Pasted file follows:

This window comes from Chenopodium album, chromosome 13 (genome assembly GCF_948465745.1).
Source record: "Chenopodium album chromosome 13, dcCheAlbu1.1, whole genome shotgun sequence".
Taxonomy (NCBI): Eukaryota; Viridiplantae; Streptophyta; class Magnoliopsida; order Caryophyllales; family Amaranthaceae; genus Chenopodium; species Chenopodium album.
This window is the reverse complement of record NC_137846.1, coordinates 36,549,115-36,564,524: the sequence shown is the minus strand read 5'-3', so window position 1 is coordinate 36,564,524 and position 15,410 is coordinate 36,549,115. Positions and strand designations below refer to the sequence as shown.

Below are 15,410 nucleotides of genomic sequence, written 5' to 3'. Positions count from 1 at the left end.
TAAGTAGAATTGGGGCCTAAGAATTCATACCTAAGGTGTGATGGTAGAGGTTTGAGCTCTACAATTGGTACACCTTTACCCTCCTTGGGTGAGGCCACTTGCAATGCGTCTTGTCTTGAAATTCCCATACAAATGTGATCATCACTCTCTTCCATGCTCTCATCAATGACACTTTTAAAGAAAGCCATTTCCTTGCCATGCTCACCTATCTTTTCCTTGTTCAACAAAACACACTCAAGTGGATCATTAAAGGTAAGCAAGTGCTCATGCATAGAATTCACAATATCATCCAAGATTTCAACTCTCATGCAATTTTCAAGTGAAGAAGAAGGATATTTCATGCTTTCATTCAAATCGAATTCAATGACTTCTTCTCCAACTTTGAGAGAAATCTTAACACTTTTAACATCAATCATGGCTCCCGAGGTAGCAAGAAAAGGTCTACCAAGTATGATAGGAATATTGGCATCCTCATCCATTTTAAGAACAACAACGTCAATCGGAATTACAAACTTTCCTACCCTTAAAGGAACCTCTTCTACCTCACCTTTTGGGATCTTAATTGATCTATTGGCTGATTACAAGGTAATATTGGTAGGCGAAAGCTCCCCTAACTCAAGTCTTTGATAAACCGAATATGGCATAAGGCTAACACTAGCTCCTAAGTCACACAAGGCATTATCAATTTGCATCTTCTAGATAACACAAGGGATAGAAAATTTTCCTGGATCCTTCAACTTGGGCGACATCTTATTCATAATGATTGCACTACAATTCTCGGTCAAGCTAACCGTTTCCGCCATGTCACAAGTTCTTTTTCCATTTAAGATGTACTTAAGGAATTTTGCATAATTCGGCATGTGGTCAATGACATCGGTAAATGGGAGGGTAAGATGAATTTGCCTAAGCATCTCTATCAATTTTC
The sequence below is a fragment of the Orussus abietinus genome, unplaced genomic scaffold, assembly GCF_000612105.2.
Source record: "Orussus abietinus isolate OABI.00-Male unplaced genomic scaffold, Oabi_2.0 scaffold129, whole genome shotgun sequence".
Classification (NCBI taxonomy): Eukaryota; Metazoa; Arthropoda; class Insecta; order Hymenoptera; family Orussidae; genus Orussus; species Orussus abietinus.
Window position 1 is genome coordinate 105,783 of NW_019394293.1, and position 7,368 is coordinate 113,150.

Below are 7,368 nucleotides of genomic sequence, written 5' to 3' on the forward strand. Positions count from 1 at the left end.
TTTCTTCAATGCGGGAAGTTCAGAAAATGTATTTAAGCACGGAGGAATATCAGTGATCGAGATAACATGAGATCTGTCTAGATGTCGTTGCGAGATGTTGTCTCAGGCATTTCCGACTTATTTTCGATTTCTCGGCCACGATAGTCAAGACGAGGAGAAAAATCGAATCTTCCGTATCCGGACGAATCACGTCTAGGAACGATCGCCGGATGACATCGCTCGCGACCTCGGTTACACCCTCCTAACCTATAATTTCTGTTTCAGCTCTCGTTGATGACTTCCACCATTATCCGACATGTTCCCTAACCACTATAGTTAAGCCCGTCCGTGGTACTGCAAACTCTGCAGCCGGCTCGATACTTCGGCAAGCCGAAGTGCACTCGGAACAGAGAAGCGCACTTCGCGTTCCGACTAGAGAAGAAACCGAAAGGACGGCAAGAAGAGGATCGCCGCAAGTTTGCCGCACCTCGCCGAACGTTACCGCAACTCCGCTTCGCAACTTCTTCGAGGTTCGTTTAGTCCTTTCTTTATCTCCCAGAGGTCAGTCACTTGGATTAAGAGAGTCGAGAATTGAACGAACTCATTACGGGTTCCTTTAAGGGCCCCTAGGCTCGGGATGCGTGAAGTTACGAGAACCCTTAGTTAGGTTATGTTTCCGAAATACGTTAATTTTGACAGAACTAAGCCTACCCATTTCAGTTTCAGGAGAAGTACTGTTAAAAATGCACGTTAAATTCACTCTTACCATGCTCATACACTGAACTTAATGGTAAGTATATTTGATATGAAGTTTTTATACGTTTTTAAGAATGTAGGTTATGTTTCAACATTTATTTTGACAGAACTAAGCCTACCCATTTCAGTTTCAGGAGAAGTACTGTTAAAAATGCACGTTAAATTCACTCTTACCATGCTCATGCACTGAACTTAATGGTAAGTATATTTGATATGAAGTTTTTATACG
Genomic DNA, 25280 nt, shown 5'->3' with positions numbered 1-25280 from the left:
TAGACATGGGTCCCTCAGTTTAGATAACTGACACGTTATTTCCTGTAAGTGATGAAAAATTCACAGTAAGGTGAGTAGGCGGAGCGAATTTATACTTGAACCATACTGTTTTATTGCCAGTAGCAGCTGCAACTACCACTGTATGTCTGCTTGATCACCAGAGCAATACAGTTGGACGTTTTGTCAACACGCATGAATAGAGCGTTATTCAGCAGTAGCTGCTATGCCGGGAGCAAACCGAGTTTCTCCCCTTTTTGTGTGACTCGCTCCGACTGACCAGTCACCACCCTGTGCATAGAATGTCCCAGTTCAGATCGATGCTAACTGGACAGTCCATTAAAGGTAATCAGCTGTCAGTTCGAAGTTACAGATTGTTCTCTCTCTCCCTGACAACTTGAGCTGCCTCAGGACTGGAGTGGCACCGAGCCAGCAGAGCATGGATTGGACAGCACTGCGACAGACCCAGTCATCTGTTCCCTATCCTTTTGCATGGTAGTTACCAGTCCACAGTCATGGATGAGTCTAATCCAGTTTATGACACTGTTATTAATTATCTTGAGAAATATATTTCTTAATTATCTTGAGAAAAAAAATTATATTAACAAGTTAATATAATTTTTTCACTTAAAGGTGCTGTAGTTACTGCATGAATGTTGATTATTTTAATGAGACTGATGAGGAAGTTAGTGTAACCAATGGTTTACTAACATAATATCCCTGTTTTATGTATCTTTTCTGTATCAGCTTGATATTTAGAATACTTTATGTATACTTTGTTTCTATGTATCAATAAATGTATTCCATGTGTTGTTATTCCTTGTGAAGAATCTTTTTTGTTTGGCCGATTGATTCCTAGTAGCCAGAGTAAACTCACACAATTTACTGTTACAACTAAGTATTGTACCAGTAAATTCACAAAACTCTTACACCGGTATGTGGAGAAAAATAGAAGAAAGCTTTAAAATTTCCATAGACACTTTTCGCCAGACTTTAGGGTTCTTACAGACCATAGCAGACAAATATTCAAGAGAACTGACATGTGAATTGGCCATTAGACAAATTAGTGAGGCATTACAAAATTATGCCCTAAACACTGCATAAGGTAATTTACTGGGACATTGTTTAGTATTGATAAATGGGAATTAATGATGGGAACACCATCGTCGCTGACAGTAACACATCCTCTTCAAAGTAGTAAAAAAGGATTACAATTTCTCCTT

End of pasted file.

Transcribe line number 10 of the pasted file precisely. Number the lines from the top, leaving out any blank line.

Window position 1 is genome coordinate 105,783 of NW_019394293.1, and position 7,368 is coordinate 113,150.